The time has come to put forward the ideas that I (tentatively) favour. Tentativeness is important for me in the current state of knowledge. We cannot say, with any sort of completeness, what the cells in the brain actually do, especially the glia cells – maybe something to do with calcium movements and voltages that are not action potentials. Our picture of synapses is also somewhat foggy, especially the mechanics of how the number and strength of synapses changes as the brain forms memories and learns. The connections of neurons has only started being mapped. Some of the main highways are known but not the details. And so it goes. A wholly new aspect of the brain could appear out of left field any day and change the understanding of the brain overnight. So I must be tentative. Nevertheless it is constructive to speculate, and fun as long as it is not taken too seriously. In the next post, I will speculate, but first I give some history.
Every once in a while, we can experience a culture shock within our own culture. We find that some idea that we took to be a vague and sloppy metaphor, is a literal truth to many others. In my late teens (in the 1950s) I took a psychology course in high school. The material was not always believable but like a good student I learned it and gave it back in exams. That did not mean I had to accept it. Being a good student, I usually accepted what I was taught. However, I just could not believe 1950′s psychology. I became aware that the other students had no trouble accepting the material. It fit with their world. That was a culture shock. Shortly after this I first heard about dyslexia and realized that it explained my reading and writing difficulties. I made the assumption that the reason I had no feeling of comfort with Freud’s ideas was because I was ‘made differently’. The thing that was most unbelievable was that there was a ‘conscious mind’ and a separate ‘unconscious mind’ or ‘subconscious mind’. It was inconceivable to me that I had two separate minds. I had one and what was more, if I had to choose between a conscious or an unconscious mind then I would have to choose unconscious. This attitude on my part was because I thought of mind as the thing that thinks. As there was no trace of any mechanisms of thought in my consciousness, my thinking must happen elsewhere. I could not feel any metaphorical gears or levers or other mechanisms doing any thinking work in my consciousness, the only conscious awareness was of the finished final products. Pop, there’s another thought, nicely related to the last one. Even some puzzles done in a fixed stepwise fashion had no feeling of ‘how’ each step was accomplished. I had consciousness and I had a mind but not a conscious mind.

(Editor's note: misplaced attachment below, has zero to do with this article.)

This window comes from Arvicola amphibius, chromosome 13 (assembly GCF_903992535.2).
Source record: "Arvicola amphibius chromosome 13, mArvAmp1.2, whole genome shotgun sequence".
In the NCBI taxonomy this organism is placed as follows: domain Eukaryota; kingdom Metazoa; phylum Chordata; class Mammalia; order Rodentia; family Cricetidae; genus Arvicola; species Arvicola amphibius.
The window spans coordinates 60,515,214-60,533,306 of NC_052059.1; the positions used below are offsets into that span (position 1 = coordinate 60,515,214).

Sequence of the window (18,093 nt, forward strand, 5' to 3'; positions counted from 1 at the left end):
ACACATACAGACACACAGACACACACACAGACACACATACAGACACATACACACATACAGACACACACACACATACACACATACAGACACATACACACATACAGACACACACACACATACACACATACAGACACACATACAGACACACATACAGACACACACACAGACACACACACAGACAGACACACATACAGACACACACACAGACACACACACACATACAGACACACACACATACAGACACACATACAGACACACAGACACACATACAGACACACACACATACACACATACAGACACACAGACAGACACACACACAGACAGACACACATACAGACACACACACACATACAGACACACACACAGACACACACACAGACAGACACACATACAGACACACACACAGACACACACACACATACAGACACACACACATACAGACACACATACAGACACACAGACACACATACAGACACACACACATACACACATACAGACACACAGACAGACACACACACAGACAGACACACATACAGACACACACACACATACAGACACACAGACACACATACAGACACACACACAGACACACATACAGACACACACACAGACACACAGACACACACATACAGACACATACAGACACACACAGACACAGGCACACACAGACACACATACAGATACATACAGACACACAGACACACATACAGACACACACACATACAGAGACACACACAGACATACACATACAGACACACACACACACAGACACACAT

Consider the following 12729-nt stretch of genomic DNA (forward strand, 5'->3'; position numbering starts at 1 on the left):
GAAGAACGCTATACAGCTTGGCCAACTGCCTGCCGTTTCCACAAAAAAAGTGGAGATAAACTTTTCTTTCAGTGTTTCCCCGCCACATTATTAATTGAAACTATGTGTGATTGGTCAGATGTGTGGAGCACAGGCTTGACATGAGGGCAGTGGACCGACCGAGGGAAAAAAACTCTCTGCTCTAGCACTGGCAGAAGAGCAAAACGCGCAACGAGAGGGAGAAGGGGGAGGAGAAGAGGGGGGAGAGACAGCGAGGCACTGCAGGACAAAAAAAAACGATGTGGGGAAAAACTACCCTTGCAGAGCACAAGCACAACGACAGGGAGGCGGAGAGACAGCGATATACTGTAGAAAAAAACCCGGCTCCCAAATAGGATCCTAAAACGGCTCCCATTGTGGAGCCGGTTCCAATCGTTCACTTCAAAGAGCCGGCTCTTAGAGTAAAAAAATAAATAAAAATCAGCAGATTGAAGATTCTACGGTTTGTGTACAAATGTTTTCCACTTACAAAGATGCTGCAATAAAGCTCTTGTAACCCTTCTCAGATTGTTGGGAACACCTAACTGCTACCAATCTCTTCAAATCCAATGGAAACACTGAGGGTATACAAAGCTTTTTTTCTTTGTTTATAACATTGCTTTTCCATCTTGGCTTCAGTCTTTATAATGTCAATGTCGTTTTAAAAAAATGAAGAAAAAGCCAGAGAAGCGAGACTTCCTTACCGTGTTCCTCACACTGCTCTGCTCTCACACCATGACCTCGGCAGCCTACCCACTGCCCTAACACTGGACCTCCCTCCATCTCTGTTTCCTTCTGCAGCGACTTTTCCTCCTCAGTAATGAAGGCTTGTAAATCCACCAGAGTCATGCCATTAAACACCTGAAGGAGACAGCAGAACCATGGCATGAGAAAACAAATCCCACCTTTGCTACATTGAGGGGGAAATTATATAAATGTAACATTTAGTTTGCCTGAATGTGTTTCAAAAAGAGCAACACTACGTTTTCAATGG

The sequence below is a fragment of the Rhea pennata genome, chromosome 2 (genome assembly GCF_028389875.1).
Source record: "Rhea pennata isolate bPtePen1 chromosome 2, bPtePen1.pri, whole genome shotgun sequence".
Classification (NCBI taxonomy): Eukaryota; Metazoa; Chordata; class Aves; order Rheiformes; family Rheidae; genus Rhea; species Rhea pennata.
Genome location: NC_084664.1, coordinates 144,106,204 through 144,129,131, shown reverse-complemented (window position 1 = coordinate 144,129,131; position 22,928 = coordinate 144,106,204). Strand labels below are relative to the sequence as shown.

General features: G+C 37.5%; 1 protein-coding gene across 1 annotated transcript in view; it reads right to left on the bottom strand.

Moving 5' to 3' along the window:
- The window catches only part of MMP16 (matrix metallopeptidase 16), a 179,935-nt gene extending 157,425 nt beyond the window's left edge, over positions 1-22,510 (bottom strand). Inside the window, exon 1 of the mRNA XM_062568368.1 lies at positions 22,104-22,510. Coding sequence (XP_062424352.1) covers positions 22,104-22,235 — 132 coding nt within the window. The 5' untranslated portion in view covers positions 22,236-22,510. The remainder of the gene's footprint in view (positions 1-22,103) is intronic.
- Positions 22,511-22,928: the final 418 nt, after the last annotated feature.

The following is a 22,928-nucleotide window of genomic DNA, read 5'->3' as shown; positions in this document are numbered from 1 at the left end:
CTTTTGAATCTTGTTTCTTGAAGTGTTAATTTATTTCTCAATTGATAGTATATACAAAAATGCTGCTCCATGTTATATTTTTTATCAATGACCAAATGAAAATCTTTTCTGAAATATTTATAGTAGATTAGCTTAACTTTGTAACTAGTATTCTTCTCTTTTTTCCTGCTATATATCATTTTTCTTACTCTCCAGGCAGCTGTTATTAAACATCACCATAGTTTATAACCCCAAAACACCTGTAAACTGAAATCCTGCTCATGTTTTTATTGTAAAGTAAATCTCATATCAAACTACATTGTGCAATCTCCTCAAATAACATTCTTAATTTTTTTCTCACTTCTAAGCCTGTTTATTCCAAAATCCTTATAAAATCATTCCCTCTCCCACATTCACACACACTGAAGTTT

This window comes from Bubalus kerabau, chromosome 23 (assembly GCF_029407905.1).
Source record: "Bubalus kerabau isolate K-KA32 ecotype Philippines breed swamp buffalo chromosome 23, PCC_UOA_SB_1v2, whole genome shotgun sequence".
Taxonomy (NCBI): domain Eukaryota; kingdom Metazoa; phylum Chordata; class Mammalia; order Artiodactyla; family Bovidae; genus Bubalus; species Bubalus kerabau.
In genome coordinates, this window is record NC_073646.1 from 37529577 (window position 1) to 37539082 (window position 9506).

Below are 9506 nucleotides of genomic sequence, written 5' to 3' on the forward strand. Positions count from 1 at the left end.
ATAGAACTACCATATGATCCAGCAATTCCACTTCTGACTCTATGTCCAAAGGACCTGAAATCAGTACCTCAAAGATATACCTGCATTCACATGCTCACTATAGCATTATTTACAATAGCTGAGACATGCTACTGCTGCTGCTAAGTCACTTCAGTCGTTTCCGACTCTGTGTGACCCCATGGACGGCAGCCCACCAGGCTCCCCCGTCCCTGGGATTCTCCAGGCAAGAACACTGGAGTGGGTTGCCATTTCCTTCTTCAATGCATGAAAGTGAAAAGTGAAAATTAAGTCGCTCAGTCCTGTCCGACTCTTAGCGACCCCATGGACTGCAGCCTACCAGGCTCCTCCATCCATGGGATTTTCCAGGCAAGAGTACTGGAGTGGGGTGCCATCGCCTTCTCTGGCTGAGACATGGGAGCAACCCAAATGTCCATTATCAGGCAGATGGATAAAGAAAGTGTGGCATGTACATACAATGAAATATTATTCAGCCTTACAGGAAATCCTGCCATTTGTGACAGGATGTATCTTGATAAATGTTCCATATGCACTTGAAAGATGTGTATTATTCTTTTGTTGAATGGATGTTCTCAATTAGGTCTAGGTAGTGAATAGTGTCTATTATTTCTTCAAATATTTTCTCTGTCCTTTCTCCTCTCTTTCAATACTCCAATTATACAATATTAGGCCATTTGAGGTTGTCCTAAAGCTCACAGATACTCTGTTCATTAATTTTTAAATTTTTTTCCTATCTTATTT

I became less sure that I was made so differently from everyone else when I questioned them and found that others did not see anything odd about what I said or did. They also could not describe any conscious thought processes either but just finished thoughts. I might be made different in terms of dyslexia but probably not in terms of conscious experience.
Sometime, about 40 years ago, in the 1970s, I sat on the top step of the stairs and tried to figure out how I knew when I was conscious. I realized that the answer was memory. If I could remember being conscious, I believed I was conscious at that time. If there was a gap in my memory, I believed I had been unconscious during that gap. If I was conscious, I had a memory and if I had a memory, I had been conscious. Introspection did not show me consciousness, memory of introspection did. I formed the tentative belief that consciousness was like the leading edge of memory and not really separate from memory. This is not particularly helpful because memory is almost as mysterious as consciousness, maybe more.
I took ‘Biological Basis of Behavior’ from the Open University and began reading papers and books on the subject of consciousness.
About 30 years ago, in the 1980s, I had an argument with a friend about whether it would be possible to draw a one-to-one mapping between a biological account of the brain, a psychological account of behavior, and a philosophical account of the mind. I thought that if you had the right three accounts, they would fit together and I tried to produce such a mapping. It had a lot of holes but I felt it showed that the enterprise would someday be possible. I have re-read it a couple of times since I wrote it and noted where more reading or thinking was required. The mapping is a sort of on-going project.
What started me creating this blog was the explosion in material on functioning of the brain. I thought of my friends who were not aware that a revolution as big as the Copernican revolution, or the Darwinian one or the quantum mechanical one, was just about to happen in neuroscience. It was going to be hard for people to change the way they thought about their minds. I could try to give them (and me) a head start in little incremental posts. I was already following the science and therefore just needed to write the posts.
The next post will be on my tentative model and then a summary of the first 100 posts.